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Dementia, Delirium, and Depression in Older Adults Essay

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Updated: Sep 9th, 2021


For geriatric patients, changes in health can lead to serious consequences that often impact individuals’ physical and mental health. Strong effects of chronic illnesses, medication, surgery, infection, and pain are especially prevalent in older people with frailty and lowered resistance to outside factors (Resnick, 2016). As a result, some patients may develop delirium – a condition that is characterized by cognitive impairment, emotional disturbances, behavior changes, and changes in spatial awareness (Holroyd-Leduc & Reddy, 2012). While delirium cases are often temporary, the treatment options for this issue have been researched to shorten the episodes and mitigate the results of mental abilities’ disturbance. This research aims to investigate the treatment options for dementia in older patients and perform a PICO analysis to determine the effectiveness of antipsychotics for the condition.

PICO Analysis of Research Topic

Delirium in the elderly is a serious problem that can have significant and long-lasting effects on their wellbeing. Thus, it is vital to research various therapy approaches, including the possible use of pharmacological options. The PICO framework requires one to define four aspects that will be taken into account during the study’s completion – “patient, intervention, comparison, outcome” (Eriksen & Frandsen, 2018, p. 420). In this case, the researched population is hospitalized patients with delirium, especially older adults. The intervention under analysis is antipsychotics, which are prescribed to lower the severity of delirium episodes and shorten their duration (Oh, Fong, Hshieh, & Inouye, 2017). The comparison is no pharmacological treatment or placebo to exclude the use of other medications, and the outcome is the reduction of delirium severity. Therefore, the final PICO question is, “In hospitalized older adult patients (P), is the use of antipsychotics (I), in comparison to no medication (C), more effective for treating delirium?”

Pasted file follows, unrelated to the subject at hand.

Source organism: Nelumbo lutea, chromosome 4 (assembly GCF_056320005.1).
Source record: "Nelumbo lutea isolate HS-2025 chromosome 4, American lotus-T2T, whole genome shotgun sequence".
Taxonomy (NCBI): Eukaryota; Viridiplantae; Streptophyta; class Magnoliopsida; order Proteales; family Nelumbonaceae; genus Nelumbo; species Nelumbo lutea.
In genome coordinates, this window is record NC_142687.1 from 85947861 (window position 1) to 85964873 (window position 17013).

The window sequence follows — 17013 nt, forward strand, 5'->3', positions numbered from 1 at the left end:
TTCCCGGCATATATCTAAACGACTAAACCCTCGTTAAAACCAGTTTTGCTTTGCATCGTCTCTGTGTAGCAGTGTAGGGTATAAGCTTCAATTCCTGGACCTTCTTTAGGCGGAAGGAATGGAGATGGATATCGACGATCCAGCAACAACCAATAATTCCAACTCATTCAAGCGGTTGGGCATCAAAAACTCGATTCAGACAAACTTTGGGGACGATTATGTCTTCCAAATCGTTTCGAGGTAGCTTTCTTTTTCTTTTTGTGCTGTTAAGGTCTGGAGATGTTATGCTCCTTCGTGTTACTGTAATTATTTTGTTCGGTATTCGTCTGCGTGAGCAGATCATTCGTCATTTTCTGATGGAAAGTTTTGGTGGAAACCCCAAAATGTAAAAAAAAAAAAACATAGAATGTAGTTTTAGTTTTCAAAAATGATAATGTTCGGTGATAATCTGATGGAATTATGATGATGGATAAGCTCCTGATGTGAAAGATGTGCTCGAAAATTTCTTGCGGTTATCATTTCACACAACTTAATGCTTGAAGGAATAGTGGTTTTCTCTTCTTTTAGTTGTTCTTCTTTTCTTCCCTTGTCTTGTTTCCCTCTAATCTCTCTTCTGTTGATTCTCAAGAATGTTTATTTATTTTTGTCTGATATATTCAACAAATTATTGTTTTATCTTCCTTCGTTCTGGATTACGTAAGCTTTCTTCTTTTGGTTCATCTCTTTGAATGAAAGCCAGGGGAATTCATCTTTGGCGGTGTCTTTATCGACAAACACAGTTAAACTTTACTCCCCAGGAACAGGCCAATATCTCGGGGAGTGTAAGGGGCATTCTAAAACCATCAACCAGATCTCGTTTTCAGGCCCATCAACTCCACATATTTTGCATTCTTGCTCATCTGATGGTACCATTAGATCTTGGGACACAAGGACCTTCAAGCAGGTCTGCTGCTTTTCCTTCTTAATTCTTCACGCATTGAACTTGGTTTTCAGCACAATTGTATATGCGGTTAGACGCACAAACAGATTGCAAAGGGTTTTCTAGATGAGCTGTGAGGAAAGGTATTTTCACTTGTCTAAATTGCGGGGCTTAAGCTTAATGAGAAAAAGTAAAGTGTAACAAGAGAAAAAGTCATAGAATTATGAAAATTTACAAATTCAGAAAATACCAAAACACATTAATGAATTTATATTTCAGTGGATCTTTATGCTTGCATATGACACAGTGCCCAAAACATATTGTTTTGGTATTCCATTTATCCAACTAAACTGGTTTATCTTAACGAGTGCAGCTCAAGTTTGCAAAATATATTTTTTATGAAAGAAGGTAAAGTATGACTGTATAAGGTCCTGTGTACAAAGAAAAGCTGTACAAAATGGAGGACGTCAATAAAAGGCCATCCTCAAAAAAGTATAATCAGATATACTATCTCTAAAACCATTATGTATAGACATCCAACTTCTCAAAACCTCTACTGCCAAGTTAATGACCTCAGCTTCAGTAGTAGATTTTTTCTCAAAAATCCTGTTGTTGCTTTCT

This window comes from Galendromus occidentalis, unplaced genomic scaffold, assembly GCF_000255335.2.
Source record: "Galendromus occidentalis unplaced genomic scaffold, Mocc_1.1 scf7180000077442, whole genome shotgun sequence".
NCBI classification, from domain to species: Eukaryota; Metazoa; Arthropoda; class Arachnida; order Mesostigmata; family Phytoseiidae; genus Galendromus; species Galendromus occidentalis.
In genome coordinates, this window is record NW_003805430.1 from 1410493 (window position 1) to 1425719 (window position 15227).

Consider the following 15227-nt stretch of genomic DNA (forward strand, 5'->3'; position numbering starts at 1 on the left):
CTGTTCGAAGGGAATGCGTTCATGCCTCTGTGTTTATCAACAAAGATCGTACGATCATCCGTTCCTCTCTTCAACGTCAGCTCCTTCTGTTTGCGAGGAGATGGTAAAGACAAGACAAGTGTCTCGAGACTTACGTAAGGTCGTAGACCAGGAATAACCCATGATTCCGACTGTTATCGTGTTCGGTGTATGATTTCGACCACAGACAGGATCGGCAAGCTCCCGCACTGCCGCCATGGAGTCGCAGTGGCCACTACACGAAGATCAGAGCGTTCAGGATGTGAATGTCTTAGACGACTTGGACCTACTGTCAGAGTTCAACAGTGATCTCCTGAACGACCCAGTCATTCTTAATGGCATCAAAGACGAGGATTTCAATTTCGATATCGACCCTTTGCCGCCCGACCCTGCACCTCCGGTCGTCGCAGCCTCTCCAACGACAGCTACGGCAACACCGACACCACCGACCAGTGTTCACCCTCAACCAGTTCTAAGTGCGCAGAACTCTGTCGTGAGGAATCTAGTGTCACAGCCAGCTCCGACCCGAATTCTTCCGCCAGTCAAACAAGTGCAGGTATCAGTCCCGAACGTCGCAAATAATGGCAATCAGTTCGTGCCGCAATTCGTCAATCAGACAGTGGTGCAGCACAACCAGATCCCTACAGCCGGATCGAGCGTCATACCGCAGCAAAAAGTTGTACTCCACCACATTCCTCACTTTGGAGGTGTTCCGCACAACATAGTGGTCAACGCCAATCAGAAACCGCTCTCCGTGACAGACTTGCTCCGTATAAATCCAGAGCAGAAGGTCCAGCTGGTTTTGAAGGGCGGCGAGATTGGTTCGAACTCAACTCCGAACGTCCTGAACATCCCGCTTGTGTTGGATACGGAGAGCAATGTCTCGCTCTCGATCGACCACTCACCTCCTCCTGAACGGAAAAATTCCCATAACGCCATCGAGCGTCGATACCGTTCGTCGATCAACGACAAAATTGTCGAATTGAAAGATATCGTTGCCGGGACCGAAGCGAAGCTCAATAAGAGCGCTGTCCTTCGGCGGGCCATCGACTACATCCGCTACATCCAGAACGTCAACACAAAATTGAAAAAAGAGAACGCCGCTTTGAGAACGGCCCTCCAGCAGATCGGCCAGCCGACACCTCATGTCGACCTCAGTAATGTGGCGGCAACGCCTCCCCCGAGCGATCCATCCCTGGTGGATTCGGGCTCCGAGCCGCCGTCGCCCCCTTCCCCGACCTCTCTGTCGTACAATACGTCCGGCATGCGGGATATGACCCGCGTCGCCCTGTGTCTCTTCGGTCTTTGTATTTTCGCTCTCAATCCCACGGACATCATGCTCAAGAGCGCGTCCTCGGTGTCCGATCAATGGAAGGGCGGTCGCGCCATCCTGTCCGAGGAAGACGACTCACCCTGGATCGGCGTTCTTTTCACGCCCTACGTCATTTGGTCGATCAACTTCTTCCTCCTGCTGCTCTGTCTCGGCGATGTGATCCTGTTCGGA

Search Strategy

The search for appropriate data relies on the quality of selected databases and search terms. To gather information, this research utilized PubMed, CINAHL, Cochrane Reviews, and Google Scholar. Search terms’ selection was based on the fact that the studies needed to explore the effect of antipsychotics on older adult patients. At first, the terms included “age,” “elderly,” “delirium,” and “antipsychotics.” The criteria were to include English primary studies and systematic reviews not older than five years. However, due to the lack of results, later searches also added articles about the general adult population since their focus seemed to stay on geriatric patients. As a result, the Boolean search strings were “elderly AND delirium AND antipsychotics” and “adult AND delirium AND (antipsychotics OR pharmacological).”

Analysis of Literature

Five recent articles were selected as the result of the search. In the first study, Cerveira, Pupo, Santos, and Santos (2017) examine the effects of drug-based and non-pharmacological treatments for delirium in the elderly. This is a systematic review with the highest level of evidence, and it is not based on a conceptual framework. The authors collect data from ten articles and find that four studies describing pharmacological interventions supported the effectiveness of such antipsychotic drugs as droperidol, rivastigmine, olanzapine, and haloperidol (Cerveira et al., 2017). The strength of this study is its method – as a systematic review, the research is based on multiple sources. Nonetheless, the authors look only at four articles discussing drug therapy, and most of the selected researches are outdated; their conclusions are less reliable than they could be.